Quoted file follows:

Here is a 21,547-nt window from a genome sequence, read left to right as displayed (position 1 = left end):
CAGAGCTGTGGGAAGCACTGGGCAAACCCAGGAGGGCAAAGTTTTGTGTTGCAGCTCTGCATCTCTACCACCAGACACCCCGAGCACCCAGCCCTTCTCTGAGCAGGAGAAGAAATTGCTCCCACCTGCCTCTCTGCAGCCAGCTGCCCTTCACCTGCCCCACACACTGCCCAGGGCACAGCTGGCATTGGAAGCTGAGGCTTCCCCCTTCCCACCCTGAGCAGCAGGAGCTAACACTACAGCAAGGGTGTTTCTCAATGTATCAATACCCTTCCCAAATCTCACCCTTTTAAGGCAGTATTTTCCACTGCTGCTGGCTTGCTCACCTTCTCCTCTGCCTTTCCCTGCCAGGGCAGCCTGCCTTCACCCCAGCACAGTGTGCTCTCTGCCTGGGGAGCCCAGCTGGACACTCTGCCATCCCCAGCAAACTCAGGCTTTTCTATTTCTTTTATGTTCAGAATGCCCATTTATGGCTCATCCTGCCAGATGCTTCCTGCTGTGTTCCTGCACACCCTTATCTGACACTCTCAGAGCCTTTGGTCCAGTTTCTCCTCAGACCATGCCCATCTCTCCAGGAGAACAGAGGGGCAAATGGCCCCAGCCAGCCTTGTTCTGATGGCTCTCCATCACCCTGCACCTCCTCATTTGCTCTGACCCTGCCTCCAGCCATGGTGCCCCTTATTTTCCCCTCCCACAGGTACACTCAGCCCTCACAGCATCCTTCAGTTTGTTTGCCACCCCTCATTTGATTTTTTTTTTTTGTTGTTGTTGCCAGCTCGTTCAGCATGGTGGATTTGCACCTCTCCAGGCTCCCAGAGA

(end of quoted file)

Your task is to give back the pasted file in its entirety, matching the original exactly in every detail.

Here is a 21,547-nt window from a genome sequence, read left to right as displayed (position 1 = left end):
CAGAGCTGTGGGAAGCACTGGGCAAACCCAGGAGGGCAAAGTTTTGTGTTGCAGCTCTGCATCTCTACCACCAGACACCCCGAGCACCCAGCCCTTCTCTGAGCAGGAGAAGAAATTGCTCCCACCTGCCTCTCTGCAGCCAGCTGCCCTTCACCTGCCCCACACACTGCCCAGGGCACAGCTGGCATTGGAAGCTGAGGCTTCCCCCTTCCCACCCTGAGCAGCAGGAGCTAACACTACAGCAAGGGTGTTTCTCAATGTATCAATACCCTTCCCAAATCTCACCCTTTTAAGGCAGTATTTTCCACTGCTGCTGGCTTGCTCACCTTCTCCTCTGCCTTTCCCTGCCAGGGCAGCCTGCCTTCACCCCAGCACAGTGTGCTCTCTGCCTGGGGAGCCCAGCTGGACACTCTGCCATCCCCAGCAAACTCAGGCTTTTCTATTTCTTTTATGTTCAGAATGCCCATTTATGGCTCATCCTGCCAGATGCTTCCTGCTGTGTTCCTGCACACCCTTATCTGACACTCTCAGAGCCTTTGGTCCAGTTTCTCCTCAGACCATGCCCATCTCTCCAGGAGAACAGAGGGGCAAATGGCCCCAGCCAGCCTTGTTCTGATGGCTCTCCATCACCCTGCACCTCCTCATTTGCTCTGACCCTGCCTCCAGCCATGGTGCCCCTTATTTTCCCCTCCCACAGGTACACTCAGCCCTCACAGCATCCTTCAGTTTGTTTGCCACCCCTCATTTGATTTTTTTTTTTTGTTGTTGTTGCCAGCTCGTTCAGCATGGTGGATTTGCACCTCTCCAGGCTCCCAGAGA